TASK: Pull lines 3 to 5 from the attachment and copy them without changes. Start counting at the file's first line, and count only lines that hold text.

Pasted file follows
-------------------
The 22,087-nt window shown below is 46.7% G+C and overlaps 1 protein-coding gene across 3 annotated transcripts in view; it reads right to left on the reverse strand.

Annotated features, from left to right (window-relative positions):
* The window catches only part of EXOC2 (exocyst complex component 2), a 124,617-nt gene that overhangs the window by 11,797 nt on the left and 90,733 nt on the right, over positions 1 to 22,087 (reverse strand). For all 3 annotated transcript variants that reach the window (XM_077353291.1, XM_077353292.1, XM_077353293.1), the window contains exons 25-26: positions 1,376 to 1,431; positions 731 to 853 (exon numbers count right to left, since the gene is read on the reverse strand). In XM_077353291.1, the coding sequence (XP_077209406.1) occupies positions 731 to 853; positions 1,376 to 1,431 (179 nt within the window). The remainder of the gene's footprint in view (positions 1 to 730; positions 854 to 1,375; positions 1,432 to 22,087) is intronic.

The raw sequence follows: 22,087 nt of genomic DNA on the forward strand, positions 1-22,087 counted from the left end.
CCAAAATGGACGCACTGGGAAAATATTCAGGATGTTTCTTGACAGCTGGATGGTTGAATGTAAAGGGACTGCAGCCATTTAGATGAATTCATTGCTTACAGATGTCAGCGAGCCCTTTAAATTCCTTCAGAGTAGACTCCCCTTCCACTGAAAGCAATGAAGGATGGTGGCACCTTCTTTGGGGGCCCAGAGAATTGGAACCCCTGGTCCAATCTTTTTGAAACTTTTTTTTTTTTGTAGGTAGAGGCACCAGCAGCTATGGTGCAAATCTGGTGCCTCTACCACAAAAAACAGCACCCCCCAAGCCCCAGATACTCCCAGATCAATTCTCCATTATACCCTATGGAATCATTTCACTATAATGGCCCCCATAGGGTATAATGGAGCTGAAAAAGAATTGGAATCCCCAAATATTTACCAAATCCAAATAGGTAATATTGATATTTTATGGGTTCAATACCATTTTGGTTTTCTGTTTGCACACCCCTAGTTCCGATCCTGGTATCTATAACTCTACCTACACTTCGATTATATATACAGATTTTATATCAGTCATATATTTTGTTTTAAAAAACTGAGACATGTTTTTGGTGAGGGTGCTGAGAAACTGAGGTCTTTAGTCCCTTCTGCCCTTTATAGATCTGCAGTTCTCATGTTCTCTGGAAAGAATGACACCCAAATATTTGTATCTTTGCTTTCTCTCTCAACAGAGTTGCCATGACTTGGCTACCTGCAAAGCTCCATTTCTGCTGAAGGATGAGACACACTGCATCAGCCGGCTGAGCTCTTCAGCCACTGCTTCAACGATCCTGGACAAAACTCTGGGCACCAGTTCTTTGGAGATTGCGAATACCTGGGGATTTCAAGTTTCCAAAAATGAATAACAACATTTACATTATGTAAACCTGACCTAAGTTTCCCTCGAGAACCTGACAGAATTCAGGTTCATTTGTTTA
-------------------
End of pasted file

* The window catches only part of EXOC2 (exocyst complex component 2), a 124,617-nt gene that overhangs the window by 11,797 nt on the left and 90,733 nt on the right, over positions 1 to 22,087 (reverse strand). For all 3 annotated transcript variants that reach the window (XM_077353291.1, XM_077353292.1, XM_077353293.1), the window contains exons 25-26: positions 1,376 to 1,431; positions 731 to 853 (exon numbers count right to left, since the gene is read on the reverse strand). In XM_077353291.1, the coding sequence (XP_077209406.1) occupies positions 731 to 853; positions 1,376 to 1,431 (179 nt within the window). The remainder of the gene's footprint in view (positions 1 to 730; positions 854 to 1,375; positions 1,432 to 22,087) is intronic.

The raw sequence follows: 22,087 nt of genomic DNA on the forward strand, positions 1-22,087 counted from the left end.
CCAAAATGGACGCACTGGGAAAATATTCAGGATGTTTCTTGACAGCTGGATGGTTGAATGTAAAGGGACTGCAGCCATTTAGATGAATTCATTGCTTACAGATGTCAGCGAGCCCTTTAAATTCCTTCAGAGTAGACTCCCCTTCCACTGAAAGCAATGAAGGATGGTGGCACCTTCTTTGGGGGCCCAGAGAATTGGAACCCCTGGTCCAATCTTTTTGAAACTTTTTTTTTTTTGTAGGTAGAGGCACCAGCAGCTATGGTGCAAATCTGGTGCCTCTACCACAAAAAACAGCACCCCCCAAGCCCCAGATACTCCCAGATCAATTCTCCATTATACCCTATGGAATCATTTCACTATAATGGCCCCCATAGGGTATAATGGAGCTGAAAAAGAATTGGAATCCCCAAATATTTACCAAATCCAAATAGGTAATATTGATATTTTATGGGTTCAATACCATTTTGGTTTTCTGTTTGCACACCCCTAGTTCCGATCCTGGTATCTATAACTCTACCTACACTTCGATTATATATACAGATTTTATATCAGTCATATATTTTGTTTTAAAAAACTGAGACATGTTTTTGGTGAGGGTGCTGAGAAACTGAGGTCTTTAGTCCCTTCTGCCCTTTATAGATCTGCAGTTCTCATGTTCTCTGGAAAGAATGACACCCAAATATTTGTATCTTTGCTTTCTCTCTCAACAGAGTTGCCATGACTTGGCTACCTGCAAAGCTCCATTTCTGCTGAAGGATGAGACACACTGCATCAGCCGGCTGAGCTCTTCAGCCACTGCTTCAACGATCCTGGACAAAACTCTGGGCACCAGTTCTTTGGAGATTGCGAATACCTGGGGATTTCAAGTTTCCAAAAATGAATAACAACATTTACATTATGTAAACCTGACCTAAGTTTCCCTCGAGAACCTGACAGAATTCAGGTTCATTTGTTTA